On May 10, I popped out of my 10-person tent in rural Highland, Va., kilometers from the West Virginia border. Outside, 30 bikes were neatly stacked along a nearby driveway and, one by one, students were waking up. It was the first day of the Atlantic Coast Pipeline Resistance Ride, a cycling tour across Virginia and along the route of Dominion’s proposed natural gas pipeline. Hailing from six different universities, we were all members of the Virginia Student Environmental Coalition, a statewide student network with a goal of halting new fossil fuel infrastructure in our state.
Now — beginning today — crucial intergovernmental negotiations will take place in Paris, France. The aim: the first universal agreement on climate change. Beginning in 1992, the year I was born, this 23-year effort to coordinate the international response to climate change has mirrored a near doubling of global greenhouse gas emissions. There are high hopes going into Paris for an agreement to turn around this trend of ever increasing emissions and rein in climate warming.
The base of the Paris agreement is simple: Every country must produce a domestic plan to act on climate change. To date, 166 countries have put forward these commitments, but added together, these commitments fall far below the needed level of action to stave of the worst impacts of climate change.
Virginia is more than a drop in the bucket within this global effort. Compared to all the world’s countries, Virginia, as a state, would fall 39th in a ranking of country greenhouse gas emissions. And if we link up with five neighbor states to the south, we would fall in between Japan and Germany as the sixth largest emitter of greenhouse gases. Though the politics of the Paris negotiations may not make dinnertime conversation throughout Virginia, the energy production of our state has global significance.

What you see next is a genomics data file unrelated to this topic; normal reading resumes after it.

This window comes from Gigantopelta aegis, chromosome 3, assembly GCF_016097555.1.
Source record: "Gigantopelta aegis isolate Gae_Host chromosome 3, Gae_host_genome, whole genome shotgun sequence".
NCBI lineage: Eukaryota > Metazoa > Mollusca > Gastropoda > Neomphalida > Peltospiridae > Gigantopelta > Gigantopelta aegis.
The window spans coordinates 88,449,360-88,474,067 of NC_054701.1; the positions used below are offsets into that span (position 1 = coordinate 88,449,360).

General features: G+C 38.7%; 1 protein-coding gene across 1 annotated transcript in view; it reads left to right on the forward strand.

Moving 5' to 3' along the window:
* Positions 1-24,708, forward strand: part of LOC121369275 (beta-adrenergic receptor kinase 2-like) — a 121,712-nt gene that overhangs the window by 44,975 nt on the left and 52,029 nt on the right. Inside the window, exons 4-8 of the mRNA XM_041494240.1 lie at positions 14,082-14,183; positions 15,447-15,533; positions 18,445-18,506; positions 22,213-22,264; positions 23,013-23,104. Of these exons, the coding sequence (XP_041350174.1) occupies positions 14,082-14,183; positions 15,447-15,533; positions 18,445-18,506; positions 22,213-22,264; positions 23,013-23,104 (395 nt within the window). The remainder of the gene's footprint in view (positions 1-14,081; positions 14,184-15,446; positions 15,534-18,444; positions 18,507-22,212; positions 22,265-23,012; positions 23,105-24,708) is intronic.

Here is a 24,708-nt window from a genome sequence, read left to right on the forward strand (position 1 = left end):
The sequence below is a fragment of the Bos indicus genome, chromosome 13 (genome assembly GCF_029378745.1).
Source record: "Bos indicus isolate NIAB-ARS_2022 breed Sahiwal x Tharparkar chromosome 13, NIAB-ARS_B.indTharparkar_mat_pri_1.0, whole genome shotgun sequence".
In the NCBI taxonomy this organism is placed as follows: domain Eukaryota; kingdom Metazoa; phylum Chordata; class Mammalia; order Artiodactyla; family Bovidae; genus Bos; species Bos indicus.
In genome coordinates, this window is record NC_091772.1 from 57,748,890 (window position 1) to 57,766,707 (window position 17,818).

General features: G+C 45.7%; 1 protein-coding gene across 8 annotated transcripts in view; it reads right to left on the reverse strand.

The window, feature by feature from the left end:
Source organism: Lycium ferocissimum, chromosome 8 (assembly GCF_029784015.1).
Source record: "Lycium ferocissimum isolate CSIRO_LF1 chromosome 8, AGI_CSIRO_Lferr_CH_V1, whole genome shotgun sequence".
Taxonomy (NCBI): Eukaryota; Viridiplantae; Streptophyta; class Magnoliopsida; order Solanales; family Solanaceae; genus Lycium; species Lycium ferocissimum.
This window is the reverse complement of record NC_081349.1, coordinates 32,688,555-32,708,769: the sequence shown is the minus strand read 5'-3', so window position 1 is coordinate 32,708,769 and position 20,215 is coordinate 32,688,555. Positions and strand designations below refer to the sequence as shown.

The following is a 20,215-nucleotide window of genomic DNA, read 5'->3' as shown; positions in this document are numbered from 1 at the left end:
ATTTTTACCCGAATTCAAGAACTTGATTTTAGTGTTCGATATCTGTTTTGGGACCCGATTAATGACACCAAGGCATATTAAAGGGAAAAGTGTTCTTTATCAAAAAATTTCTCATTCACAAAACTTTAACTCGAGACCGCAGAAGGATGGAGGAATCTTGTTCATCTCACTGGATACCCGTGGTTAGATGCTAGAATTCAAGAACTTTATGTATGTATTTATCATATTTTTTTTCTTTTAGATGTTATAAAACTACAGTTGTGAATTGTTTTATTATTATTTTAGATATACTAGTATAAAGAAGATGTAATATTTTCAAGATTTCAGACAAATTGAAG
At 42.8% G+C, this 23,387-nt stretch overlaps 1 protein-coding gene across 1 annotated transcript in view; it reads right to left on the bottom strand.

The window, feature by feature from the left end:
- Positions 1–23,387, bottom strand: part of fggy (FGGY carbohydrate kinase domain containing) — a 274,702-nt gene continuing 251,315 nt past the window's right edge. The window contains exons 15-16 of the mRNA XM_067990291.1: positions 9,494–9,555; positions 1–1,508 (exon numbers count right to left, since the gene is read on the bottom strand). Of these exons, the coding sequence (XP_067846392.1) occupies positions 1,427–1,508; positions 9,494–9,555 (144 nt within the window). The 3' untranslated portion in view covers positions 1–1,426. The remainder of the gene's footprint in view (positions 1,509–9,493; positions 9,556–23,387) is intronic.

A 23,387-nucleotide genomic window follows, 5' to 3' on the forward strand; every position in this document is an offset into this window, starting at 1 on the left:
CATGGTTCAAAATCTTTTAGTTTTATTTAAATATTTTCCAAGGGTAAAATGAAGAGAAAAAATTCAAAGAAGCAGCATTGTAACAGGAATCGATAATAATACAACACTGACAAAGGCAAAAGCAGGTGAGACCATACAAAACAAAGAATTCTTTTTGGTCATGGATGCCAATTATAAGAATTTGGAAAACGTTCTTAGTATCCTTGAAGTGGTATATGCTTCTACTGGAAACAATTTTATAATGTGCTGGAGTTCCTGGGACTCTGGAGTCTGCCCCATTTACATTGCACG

One of the top issues going into Paris is what negotiators call, “the long-term goal.” This is to say, the few words of the agreement that paint a picture of what the 195 countries agree the world should look like on the time-scale of 40 years to the end of the century.
At the last round of negotiations, the United States proposed a goal of “decarbonization by the end of the century.” This matches the goal stated by the Group of Seven major economies earlier this year, as well as the “Conclusions of the Chairs” statement from top U.N. officials, calling on the Paris agreement to signal a “shift towards 100% clean energy systems.”
Decarbonization, as a process, means that as a society we are committing to decrease the level of carbon emissions in our activities until it is ultimately brought to zero. Science is telling us that this needs to happen rapidly, starting now, and faster than we have ever seen emissions reduced in history. Emissions from fossil energy must go first and be phased out by mid-century, followed by a phaseout of all greenhouse gases well before the end of the century.
What then, does a commitment to decarbonization mean for Virginia? Foremost, it means that investment in fossil fuel infrastructure is a lost cause. New infrastructure at the scale of multistate pipelines and new refineries has a payoff period of 20-30 years, and effectively locks in future carbon emissions. Constructing new fossil fuel infrastructure is saying yes to consumption today and handing off the climate challenge to my generation and to generations not yet born.
While world leaders unite in Paris to strike a global deal on climate change, political leaders in Virginia will be busy prepping for the approaching legislative session to start in January. We can expect a slew of climate-focused legislation, including the fate of the Atlantic Coast Pipeline and Virginia’s own plan to reduce greenhouse gas emissions under the national Clean Power Plan.
The transition away from fossil fuels is urgent and already underway. Virginia must take advantage of the global momentum to step forward as a leader in a transition to a clean and sustainable society — or be left behind as a laggard.